This thread is a good read. Sunderland vs. eight Ju 88's
 

SplitRz

Airman 1st Class
138
194
Feb 6, 2021
Because they were compared to their opposition. There may have been occasions that Bf110s came across a Sunderland but most of the time it was Ju88s. Compare the forward armament of a Ju 88 to all a Sunderlands guns, with or without the fixed forward firing mgs. The Sunderland was surprisingly agile for its size and the Sunderland was one of the few aircraft where the turret concept really worked. Additional guns were in side positions against a beam attack. If you were in a Ju88 how would you attack it when you are 500 miles from land, he is in a flying boat and you are in a flying aeroplane? What guns have you pointing forward at him and what has he pointed at you. It was like attacking a group of machine gun nests with a single AK-47.
I'm particularly interested in the implication that extra guns were fitted (possibly only semi officially and once in squadron service) beyond the normal production installations as per the 'up to 16' snippet I read. That would certainly enhance that perception, wouldn't it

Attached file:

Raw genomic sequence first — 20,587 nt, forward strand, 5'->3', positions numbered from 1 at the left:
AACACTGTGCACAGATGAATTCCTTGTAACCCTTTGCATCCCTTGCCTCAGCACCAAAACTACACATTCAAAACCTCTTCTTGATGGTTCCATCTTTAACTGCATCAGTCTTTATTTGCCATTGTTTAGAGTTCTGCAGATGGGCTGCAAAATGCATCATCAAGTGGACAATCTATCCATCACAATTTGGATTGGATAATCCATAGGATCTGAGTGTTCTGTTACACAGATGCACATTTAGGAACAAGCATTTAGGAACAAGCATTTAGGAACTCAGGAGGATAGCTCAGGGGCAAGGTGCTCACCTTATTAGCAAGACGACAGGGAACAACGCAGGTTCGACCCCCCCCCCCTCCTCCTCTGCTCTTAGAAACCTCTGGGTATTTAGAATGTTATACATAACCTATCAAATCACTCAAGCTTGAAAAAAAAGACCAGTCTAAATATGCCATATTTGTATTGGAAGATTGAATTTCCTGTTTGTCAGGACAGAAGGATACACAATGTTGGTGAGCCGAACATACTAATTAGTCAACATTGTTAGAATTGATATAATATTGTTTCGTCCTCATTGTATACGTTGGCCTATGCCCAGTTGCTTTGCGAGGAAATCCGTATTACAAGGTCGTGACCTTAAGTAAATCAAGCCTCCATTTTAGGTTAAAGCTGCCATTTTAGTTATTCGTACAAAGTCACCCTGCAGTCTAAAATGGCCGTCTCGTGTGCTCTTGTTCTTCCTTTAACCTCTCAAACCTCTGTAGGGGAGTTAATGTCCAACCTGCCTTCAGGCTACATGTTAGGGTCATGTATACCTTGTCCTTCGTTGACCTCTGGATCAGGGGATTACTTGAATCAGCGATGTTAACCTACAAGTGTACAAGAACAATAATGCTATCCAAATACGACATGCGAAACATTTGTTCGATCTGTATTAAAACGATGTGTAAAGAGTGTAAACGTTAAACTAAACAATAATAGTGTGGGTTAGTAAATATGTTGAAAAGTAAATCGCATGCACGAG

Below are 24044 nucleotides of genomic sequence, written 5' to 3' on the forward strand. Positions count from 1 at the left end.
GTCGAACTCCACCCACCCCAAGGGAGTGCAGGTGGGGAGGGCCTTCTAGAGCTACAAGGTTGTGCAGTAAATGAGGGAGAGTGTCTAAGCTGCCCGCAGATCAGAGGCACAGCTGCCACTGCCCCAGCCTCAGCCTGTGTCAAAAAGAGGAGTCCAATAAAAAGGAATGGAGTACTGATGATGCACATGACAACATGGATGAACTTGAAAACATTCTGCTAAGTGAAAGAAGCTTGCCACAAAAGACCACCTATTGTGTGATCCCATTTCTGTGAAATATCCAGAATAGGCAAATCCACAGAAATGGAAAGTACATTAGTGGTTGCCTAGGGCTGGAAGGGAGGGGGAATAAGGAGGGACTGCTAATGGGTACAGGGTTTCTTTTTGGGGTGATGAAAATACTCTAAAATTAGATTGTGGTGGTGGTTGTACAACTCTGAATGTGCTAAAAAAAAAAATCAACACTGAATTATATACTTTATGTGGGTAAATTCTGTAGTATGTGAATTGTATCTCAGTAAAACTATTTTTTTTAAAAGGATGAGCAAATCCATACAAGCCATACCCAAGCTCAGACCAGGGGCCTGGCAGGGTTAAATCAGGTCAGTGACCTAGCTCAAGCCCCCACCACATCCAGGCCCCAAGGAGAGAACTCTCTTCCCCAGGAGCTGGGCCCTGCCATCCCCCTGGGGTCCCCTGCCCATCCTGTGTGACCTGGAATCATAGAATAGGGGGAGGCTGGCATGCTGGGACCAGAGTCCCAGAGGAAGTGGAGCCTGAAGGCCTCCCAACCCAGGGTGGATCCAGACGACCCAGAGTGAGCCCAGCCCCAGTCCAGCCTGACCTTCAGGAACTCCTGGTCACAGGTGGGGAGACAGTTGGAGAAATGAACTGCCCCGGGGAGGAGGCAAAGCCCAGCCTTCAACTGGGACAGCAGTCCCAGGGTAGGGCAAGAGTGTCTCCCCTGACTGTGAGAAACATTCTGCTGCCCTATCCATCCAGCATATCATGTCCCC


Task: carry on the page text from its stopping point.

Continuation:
C series JU88s had a fairly respectable nose armament with 3 x 7.92 machine guns and a 20mm FF. I presume they'd try and stay out of the effective range of the 0303s if they could and lob some shells at it. It would at least present a large target to aim at.
 

pbehn

Lieutenant Colonel
11,891
8,382
Oct 30, 2013
I'm particularly interested in the implication that extra guns were fitted (possibly only semi officially and once in squadron service) beyond the normal production installations as per the 'up to 16' snippet I read. That would certainly enhance that perception, wouldn't it

C series JU88s had a fairly respectable nose armament with 3 x 7.92 machine guns and a 20mm FF. I presume they'd try and stay out of the effective range of the 0303s if they could and lob some shells at it. It would at least present a large target to aim at.
You asked a question and I answered it, when 8 fighters attack a maritime recon plane and only two return to base, the two crews who returned would be entitled to say that they had attacked a flying porcupine, it had inflicted 75% losses in planes and crews for the loss of one plane and one crew member. The standard armament of a Sunderland was 8 guns in turrets, add to that 4 fixed forward firing guns makes 12. To take it up to 16 just needs another 4 in beam positions, and the Sunderland mentioned in the link had a crew of 11, when under attack why not give them a machine gun? In the infantry even the cooks are trained how to fire a gun and given access to one.